7:45 Natalie Jones: Exactly.

7:46 Dr. Jennifer Hunter: I know that my husband always likes to park at the very back parking spot where ever we go and the kids make fun of him. But his response is always, “We can use the extra steps”.

7:57 Natalie Jones: Exactly.

7:58 Dr. Jennifer Hunter: And it's even kind of morphed into this little game that we now play on “Who can get the most steps” and “How many steps did you get today?” and if the kiddos have a way to track that, obviously, my husband and I do and our son is old enough that he has a phone that tracks his steps. So, our daughter just kind of lives through our step count and assumes that she gets whoever she walked with the most during the day.

But it has become just a little bit of a competition of who had the most steps throughout the day.

8:25 Natalie Jones: A fun, healthy competition.

8:25 Dr. Jennifer Hunter: Right.

8:26 Natalie Jones: Exactly.

8:27 Dr. Jennifer Hunter: So, I definitely agree that parents and caregivers are going to be a huge influence on their kids health behavior. What about our friends; the children's friends?

8:37 Natalie Jones: Kids do spend a lot of time with their friends at school or just outside of school as well. So, their social settings are huge influence on their lives as well.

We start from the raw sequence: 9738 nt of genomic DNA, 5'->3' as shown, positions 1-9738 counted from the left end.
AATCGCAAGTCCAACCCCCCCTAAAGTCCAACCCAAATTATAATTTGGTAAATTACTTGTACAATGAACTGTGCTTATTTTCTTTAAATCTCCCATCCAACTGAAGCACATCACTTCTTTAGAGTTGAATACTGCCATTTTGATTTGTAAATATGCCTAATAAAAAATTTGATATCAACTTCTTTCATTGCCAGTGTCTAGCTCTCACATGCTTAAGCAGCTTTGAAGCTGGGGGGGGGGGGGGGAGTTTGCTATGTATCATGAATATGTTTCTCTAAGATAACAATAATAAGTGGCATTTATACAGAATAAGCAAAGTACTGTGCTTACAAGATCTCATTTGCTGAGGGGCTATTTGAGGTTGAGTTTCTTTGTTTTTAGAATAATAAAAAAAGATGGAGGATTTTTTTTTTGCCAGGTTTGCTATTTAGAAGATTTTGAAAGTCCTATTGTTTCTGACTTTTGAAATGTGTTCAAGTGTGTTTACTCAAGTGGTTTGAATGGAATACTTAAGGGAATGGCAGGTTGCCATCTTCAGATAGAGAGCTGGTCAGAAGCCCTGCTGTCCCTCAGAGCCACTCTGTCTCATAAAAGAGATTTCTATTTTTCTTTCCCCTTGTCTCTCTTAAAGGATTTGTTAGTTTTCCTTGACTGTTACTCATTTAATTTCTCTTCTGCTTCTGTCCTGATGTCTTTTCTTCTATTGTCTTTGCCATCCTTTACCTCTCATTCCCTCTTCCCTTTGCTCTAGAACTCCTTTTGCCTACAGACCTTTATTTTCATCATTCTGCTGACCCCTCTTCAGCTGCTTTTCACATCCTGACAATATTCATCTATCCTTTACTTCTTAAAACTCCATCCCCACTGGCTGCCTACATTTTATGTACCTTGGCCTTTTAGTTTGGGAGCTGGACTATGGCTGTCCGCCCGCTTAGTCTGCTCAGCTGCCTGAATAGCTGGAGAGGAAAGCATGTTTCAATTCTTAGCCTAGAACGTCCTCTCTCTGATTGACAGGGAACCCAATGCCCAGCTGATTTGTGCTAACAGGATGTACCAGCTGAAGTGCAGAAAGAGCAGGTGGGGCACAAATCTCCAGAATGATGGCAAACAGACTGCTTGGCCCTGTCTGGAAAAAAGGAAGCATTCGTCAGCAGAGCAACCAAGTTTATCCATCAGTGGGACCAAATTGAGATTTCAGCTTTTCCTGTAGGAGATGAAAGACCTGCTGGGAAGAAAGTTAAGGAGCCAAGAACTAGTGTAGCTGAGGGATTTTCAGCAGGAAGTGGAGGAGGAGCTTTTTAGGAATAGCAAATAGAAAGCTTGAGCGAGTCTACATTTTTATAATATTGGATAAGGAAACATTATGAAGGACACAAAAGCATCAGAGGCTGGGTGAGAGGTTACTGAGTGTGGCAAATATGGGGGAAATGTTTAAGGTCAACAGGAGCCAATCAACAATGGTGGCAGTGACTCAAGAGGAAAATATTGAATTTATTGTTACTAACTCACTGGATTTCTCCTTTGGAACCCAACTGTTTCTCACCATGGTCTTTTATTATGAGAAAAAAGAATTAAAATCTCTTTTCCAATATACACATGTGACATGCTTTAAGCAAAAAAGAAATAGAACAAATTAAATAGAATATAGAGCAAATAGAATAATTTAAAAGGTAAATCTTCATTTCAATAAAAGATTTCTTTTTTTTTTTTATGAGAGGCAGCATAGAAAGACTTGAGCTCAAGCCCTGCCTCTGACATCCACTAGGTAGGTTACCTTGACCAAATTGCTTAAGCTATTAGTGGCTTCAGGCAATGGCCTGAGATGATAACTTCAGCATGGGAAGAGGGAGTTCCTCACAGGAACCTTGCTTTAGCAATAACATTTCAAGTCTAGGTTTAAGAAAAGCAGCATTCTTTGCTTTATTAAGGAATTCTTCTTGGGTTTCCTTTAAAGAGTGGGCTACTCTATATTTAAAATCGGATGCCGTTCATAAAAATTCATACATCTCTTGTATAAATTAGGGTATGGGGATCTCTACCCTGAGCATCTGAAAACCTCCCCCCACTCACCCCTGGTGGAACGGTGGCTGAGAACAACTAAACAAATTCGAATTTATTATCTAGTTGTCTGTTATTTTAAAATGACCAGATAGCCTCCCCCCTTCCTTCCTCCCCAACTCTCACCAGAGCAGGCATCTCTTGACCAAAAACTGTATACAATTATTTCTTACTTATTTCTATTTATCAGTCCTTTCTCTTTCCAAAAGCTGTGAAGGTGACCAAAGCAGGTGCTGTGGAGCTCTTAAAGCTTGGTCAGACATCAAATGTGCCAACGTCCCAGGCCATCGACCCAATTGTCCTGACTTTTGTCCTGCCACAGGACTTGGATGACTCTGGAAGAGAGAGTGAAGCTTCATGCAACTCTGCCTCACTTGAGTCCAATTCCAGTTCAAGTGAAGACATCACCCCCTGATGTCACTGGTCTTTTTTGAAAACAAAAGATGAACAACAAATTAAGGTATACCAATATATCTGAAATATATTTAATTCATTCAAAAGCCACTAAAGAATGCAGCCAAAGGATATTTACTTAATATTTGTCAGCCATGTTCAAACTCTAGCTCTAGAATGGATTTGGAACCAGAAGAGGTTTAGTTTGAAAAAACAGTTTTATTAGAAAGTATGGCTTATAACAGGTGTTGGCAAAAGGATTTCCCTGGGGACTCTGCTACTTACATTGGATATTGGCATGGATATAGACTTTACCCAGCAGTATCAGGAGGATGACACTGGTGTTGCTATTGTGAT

So, as a parent, I would really say to encourage your children to be active with their friends. So, maybe limiting screen time when you have friends over, encouraging them to ride a bike instead of playing a video game.

And then also one thing that parents can do is give toys or items that incentivize physical activity instead of getting video games. So, maybe for a young child, could get chalk or jump ropes or balls; things like that that they would want to play with their friends, but outside.

And maybe even make special events around physical activity like host a birthday party at a trampoline house or a rock climbing wall, anything like that to really celebrate movement as well as whatever occasion you're doing.

And then another way that you can encourage your child to be healthy and physically active with friends is to encourage them to participate in a team or an individual sport. Again, it doesn't have to be competitive, it could be anything just like biking, hiking, jogging or swimming with friends.